A good time not a long time
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I got asked today to provide a benchmark value for time on site for a competitor of ours. They asked me if I thought that 3 minutes and 41 seconds was a good time for someone to be on their site.
Users are here for a good time, not a long time. Get them to where you want them. Quickly. Then cross-promote them. Engage them. Then the good time can turn into a long time. But Time on Site certainly won’t tell you.
Time on site can be a misleading metric – very often taken out of context. Unfortunately the metric on its own has little value. It depends where the 3:41 was spent.
If they spent it on the page that you want them to get to, then that’s probably a good indication that they are at least reading the content.
If they spent it on the homepage and went nowhere else, then it’s not such a good time…it’s a long time on the wrong content.
So, you have to look at time in conjunction with many other metrics.
Instead of looking at time on site, look at time on page. How much time is spent on each page, through to your target page for the user journey. Ideally, only a few seconds should be needed on each page prior to the destination. This is generally facilitated through good navigation or calls to action links.
Remember, home pages are really just waypointing devices these days. You don’t want users to dwell on the homepage – if they are, you should consider changing it becuase it probably means they can’t find the thing it is they are looking for.
Then you’ll need to consider page bounce rate. Home pages naturally have fairly high bounce rates – somewhere in the region of 60% is not unusual.
But inner pages should have a lot lower bounce rates.
Bounce rates can be calculated in two ways:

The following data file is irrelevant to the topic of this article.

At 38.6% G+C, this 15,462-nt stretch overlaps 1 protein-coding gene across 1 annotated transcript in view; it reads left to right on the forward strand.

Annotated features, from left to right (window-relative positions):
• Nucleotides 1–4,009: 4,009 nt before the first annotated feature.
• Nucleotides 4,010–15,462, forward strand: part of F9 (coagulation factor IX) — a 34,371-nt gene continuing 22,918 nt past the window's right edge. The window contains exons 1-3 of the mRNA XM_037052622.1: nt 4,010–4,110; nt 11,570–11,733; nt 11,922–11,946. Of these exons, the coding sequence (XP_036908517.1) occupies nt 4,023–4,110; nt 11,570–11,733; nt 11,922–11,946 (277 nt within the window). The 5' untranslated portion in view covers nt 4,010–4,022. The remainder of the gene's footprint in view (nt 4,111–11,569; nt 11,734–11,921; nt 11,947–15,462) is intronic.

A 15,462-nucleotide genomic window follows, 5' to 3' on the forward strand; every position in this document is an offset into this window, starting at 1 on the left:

- Page Views / Number of times this was the last page seen on the site
- Single Page Entry / Exits from this page
I prefer to use the first method when I want to see how well the page is performing at driving the traffic on to a new page, as the latter only considers when a page is an entry page (first page seen in the site).
These two metrics will provide more insight to the question than Time on Site will.
Then it really depends on what the content is. If the goal is to have them complete a form of some type, then you’ll want to look at conversions and a funnel of the steps. You should also consider looking at form field abandonment.
If the content is interactive, that will naturally boost time on page results.
So, unfortunately, the answer to the question is “it depends”… But you certainly can’t use that metric in isolation of others to determine whether it was a good time or long time.
And you can’t use that to try to benchmark yourself against other sites. The content, user journey, engagement and interactions are all very different.
It would be better to say “Ok, they’re here for an average of 3:41 this time. In the future, how can I improve on that. Where else should I be sending them?”. Then review you navigation and cross-promotions for other areas of the site to try to engage them further. Use it as an internal benchmark and improve on it.
You can then measure path length. How many go on to do other things? Where do they go when from this page? Do they leave the site? Was this an expected exit point?
So, definitely a tricky one to answer.